PA Appeals Court Sides with Downingtown Schools on Sufficiency of Student’s IEP
(New Britain, PA) - On September 18, 2018, the United States Court of Appeals for the Third Circuit issued an important new precedential ruling in the field of special education in the case of K.D. v. Downingtown Area School District. Sweet, Stevens, Katz & Williams represented the district, which prevailed in the case. Attorney Karl A. Romberger, Jr. argued the matter before the court.
At the center of the case is a 2017 ruling by the United States Supreme Court in Endrew F. v. Douglas County School District. In Endrew F., the court ruled that under the Individuals with Disabilities Education Act (IDEA), public school districts must provide eligible students with an Individualized Education Program (IEP) that is “reasonably calculated to enable a child to make progress in light of the child’s circumstances.”
Endrew F. sparked new litigation about the appropriate legal standard for an IEP in the Third Circuit. Attorneys and advocates representing disabled children argued that Endrew F. created a new higher standard that school districts would be required to meet. The Third Circuit rejected that argument, noting that the Supreme Court’s language in Endrew F. parallels the existing standard in the Third Circuit. The court held that, under longstanding precedent in the Third Circuit, an IEP “must be reasonably calculated to enable the child to receive meaningful educational benefits in light of the student's intellectual potential and individual abilities.”
In the case that was at the center of this ruling, K.D. et al v. Downingtown Area School District, “K.D.,” a child with learning disabilities, attended school at Downingtown from Kindergarten until the third grade. During that time, IEPs were developed and revised, multiple evaluations occurred, and learning goals were modified annually. However, K.D.’s parents felt that the child’s needs were not adequately being addressed. They withdrew K.D. from the school midway through the third grade and filed a complaint with the Pennsylvania Office of Dispute Resolution, seeking reimbursement for private-school tuition. However, both a state hearing officer and the courts have now agreed that Downingtown had provided such an appropriate IEP to K.D., and that current Third Circuit case law does comply with the Endrew F. standard.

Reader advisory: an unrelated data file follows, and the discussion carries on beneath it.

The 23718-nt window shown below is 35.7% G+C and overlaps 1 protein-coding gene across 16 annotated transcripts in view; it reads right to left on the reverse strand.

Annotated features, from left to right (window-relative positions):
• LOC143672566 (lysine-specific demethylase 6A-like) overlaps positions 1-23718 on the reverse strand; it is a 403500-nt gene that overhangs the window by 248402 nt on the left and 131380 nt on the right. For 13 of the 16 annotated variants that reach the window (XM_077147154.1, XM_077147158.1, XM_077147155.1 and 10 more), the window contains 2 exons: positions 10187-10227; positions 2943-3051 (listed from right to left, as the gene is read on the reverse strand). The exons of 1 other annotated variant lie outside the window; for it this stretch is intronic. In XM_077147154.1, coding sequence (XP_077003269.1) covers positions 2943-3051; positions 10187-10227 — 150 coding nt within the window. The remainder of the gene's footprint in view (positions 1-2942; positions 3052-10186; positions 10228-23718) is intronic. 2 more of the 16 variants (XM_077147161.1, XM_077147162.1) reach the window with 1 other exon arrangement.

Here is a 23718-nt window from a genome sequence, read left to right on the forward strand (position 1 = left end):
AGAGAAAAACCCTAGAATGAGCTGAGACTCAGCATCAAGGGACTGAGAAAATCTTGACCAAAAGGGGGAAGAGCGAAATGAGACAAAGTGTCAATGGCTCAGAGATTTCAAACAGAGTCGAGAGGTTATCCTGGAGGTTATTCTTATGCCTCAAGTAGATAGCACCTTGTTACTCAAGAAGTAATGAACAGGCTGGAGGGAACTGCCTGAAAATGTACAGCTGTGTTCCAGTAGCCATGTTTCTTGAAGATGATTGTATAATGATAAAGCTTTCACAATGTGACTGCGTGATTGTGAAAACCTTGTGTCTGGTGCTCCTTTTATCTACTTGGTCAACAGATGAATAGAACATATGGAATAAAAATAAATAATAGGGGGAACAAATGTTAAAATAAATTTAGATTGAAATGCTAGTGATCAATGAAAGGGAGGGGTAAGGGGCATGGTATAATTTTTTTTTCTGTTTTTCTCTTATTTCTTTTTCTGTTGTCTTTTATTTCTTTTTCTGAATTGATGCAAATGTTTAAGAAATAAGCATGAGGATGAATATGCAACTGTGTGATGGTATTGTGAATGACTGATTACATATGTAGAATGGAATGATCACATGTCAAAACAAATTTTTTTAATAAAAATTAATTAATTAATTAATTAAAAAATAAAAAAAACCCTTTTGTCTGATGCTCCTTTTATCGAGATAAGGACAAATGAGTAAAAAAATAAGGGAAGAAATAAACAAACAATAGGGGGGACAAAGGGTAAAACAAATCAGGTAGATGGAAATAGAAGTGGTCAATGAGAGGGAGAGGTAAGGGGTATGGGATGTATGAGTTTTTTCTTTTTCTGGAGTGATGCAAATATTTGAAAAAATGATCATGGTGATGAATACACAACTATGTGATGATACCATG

In addition to setting a legal precedent, this ruling provides clarity for school districts and the parents of disabled children alike, establishing a clear benchmark upon which IEPs can be measured.
Click here to read the court’s decision.
Sweet, Stevens, Katz & Williams, LLP was formed in 1995 by nine experienced education lawyers who created the first private law practice in Pennsylvania dedicated entirely to Education Law. Since then, the firm has grown to 15 attorneys who represent over 290 school and municipal entities as Solicitors or as Special Counsel in more than 50 counties throughout Pennsylvania.